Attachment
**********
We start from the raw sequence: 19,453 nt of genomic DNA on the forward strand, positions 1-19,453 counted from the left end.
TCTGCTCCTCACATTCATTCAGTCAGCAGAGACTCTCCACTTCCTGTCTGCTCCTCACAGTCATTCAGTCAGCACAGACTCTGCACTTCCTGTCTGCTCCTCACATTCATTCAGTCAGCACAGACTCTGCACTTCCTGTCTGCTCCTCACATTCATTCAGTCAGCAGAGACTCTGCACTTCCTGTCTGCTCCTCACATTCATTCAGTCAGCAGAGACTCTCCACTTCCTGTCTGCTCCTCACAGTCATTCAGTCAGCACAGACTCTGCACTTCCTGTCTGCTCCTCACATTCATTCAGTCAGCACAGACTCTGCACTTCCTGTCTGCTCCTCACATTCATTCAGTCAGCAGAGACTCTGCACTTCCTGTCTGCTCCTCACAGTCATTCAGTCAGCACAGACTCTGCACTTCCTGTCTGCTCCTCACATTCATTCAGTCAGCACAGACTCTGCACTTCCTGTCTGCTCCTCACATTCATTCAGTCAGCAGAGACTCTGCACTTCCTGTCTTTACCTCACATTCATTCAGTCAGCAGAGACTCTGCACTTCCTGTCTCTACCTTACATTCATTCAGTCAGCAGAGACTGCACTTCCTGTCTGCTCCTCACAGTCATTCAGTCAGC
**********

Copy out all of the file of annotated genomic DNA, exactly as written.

We start from the raw sequence: 19,453 nt of genomic DNA on the forward strand, positions 1-19,453 counted from the left end.
TCTGCTCCTCACATTCATTCAGTCAGCAGAGACTCTCCACTTCCTGTCTGCTCCTCACAGTCATTCAGTCAGCACAGACTCTGCACTTCCTGTCTGCTCCTCACATTCATTCAGTCAGCACAGACTCTGCACTTCCTGTCTGCTCCTCACATTCATTCAGTCAGCAGAGACTCTGCACTTCCTGTCTGCTCCTCACATTCATTCAGTCAGCAGAGACTCTCCACTTCCTGTCTGCTCCTCACAGTCATTCAGTCAGCACAGACTCTGCACTTCCTGTCTGCTCCTCACATTCATTCAGTCAGCACAGACTCTGCACTTCCTGTCTGCTCCTCACATTCATTCAGTCAGCAGAGACTCTGCACTTCCTGTCTGCTCCTCACAGTCATTCAGTCAGCACAGACTCTGCACTTCCTGTCTGCTCCTCACATTCATTCAGTCAGCACAGACTCTGCACTTCCTGTCTGCTCCTCACATTCATTCAGTCAGCAGAGACTCTGCACTTCCTGTCTTTACCTCACATTCATTCAGTCAGCAGAGACTCTGCACTTCCTGTCTCTACCTTACATTCATTCAGTCAGCAGAGACTGCACTTCCTGTCTGCTCCTCACAGTCATTCAGTCAGC